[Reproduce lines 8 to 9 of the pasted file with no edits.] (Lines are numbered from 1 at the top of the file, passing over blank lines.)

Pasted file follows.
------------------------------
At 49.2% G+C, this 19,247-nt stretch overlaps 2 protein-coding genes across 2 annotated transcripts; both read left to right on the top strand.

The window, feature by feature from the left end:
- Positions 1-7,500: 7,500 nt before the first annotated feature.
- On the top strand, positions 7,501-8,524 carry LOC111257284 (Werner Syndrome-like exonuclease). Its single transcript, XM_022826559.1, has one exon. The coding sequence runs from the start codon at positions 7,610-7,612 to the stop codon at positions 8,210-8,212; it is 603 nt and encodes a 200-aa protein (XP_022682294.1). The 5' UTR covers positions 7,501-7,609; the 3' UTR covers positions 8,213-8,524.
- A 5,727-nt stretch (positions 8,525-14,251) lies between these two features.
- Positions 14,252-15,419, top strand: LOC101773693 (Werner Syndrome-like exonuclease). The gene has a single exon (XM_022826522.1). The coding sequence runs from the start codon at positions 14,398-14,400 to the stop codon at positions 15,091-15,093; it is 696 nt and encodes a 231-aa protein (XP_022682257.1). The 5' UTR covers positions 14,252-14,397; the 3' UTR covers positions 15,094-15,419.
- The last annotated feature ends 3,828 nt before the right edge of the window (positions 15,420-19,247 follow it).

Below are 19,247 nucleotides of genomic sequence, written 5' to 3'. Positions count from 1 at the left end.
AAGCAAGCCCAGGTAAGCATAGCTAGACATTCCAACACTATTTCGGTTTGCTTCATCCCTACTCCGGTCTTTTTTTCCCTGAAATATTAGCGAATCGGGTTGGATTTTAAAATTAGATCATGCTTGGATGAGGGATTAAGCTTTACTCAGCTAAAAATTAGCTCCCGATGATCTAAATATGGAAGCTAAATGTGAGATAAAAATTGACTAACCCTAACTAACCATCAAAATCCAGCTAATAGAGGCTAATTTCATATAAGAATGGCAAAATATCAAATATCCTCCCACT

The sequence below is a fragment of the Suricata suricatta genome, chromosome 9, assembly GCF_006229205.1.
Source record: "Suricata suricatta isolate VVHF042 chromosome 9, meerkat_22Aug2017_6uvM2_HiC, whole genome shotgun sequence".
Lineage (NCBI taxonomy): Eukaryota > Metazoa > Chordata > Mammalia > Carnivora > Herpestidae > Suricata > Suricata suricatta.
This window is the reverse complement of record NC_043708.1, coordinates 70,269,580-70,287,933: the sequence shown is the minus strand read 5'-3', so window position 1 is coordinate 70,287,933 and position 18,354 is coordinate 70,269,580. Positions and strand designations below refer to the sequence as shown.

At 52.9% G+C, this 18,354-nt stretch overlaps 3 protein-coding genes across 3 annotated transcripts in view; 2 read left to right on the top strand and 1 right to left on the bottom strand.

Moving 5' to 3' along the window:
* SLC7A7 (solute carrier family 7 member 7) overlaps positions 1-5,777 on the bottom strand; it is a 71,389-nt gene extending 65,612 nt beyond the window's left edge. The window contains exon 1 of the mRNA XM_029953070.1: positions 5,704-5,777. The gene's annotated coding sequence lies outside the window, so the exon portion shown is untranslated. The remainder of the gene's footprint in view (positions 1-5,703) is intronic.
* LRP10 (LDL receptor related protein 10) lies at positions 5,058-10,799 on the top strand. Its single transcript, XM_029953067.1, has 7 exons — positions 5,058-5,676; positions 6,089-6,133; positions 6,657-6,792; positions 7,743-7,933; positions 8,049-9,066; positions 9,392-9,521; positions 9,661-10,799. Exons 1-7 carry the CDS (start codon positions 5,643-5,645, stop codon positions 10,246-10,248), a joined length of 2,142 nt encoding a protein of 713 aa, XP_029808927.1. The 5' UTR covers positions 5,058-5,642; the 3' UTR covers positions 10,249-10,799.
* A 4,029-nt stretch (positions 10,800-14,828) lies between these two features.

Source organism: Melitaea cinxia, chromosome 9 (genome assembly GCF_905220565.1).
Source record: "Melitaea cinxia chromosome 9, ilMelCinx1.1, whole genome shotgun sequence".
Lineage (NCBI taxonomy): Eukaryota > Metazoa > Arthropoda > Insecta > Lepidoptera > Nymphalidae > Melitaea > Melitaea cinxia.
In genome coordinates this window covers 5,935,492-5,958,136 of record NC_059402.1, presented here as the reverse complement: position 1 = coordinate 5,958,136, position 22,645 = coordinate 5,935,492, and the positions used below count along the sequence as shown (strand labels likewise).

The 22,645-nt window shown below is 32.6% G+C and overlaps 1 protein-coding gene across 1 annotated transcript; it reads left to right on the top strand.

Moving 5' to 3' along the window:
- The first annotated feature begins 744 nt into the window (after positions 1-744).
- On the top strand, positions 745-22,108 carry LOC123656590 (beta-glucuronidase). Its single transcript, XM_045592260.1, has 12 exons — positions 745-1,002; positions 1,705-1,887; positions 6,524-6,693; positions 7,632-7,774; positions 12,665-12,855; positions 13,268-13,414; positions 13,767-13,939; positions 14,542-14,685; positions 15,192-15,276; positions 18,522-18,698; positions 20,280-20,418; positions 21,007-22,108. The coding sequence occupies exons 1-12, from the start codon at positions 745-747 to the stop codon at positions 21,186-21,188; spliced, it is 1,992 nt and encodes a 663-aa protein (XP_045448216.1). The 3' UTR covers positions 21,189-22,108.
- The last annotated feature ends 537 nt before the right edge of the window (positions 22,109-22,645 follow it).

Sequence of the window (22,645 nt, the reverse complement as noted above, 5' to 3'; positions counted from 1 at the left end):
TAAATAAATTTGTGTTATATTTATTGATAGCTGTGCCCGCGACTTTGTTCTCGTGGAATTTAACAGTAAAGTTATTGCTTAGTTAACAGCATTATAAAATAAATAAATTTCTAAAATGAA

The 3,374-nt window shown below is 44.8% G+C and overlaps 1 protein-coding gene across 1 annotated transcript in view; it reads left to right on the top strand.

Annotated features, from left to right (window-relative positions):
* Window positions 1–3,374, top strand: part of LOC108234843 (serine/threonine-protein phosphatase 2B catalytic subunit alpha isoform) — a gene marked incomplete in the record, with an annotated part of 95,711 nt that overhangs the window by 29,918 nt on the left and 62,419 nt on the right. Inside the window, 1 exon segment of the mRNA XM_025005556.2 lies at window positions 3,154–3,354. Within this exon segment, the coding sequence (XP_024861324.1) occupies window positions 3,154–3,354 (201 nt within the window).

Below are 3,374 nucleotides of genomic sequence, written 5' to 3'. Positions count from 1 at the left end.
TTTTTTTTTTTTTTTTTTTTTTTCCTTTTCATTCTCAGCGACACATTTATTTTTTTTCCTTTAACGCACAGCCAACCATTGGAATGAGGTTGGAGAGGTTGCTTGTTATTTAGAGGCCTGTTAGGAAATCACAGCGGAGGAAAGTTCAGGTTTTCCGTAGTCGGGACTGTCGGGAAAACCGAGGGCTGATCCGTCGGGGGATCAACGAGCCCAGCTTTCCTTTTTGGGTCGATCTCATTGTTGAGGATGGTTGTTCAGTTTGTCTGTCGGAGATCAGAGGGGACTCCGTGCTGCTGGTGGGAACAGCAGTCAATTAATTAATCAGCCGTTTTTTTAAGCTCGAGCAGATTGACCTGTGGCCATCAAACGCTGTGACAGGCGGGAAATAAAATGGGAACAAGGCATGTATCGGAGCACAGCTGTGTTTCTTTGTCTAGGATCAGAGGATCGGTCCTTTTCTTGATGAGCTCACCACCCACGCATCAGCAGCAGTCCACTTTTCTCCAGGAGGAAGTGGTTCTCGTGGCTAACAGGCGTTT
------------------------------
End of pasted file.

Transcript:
Below are 19,247 nucleotides of genomic sequence, written 5' to 3'. Positions count from 1 at the left end.
AAGCAAGCCCAGGTAAGCATAGCTAGACATTCCAACACTATTTCGGTTTGCTTCATCCCTACTCCGGTCTTTTTTTCCCTGAAATATTAGCGAATCGGGTTGGATTTTAAAATTAGATCATGCTTGGATGAGGGATTAAGCTTTACTCAGCTAAAAATTAGCTCCCGATGATCTAAATATGGAAGCTAAATGTGAGATAAAAATTGACTAACCCTAACTAACCATCAAAATCCAGCTAATAGAGGCTAATTTCATATAAGAATGGCAAAATATCAAATATCCTCCCACT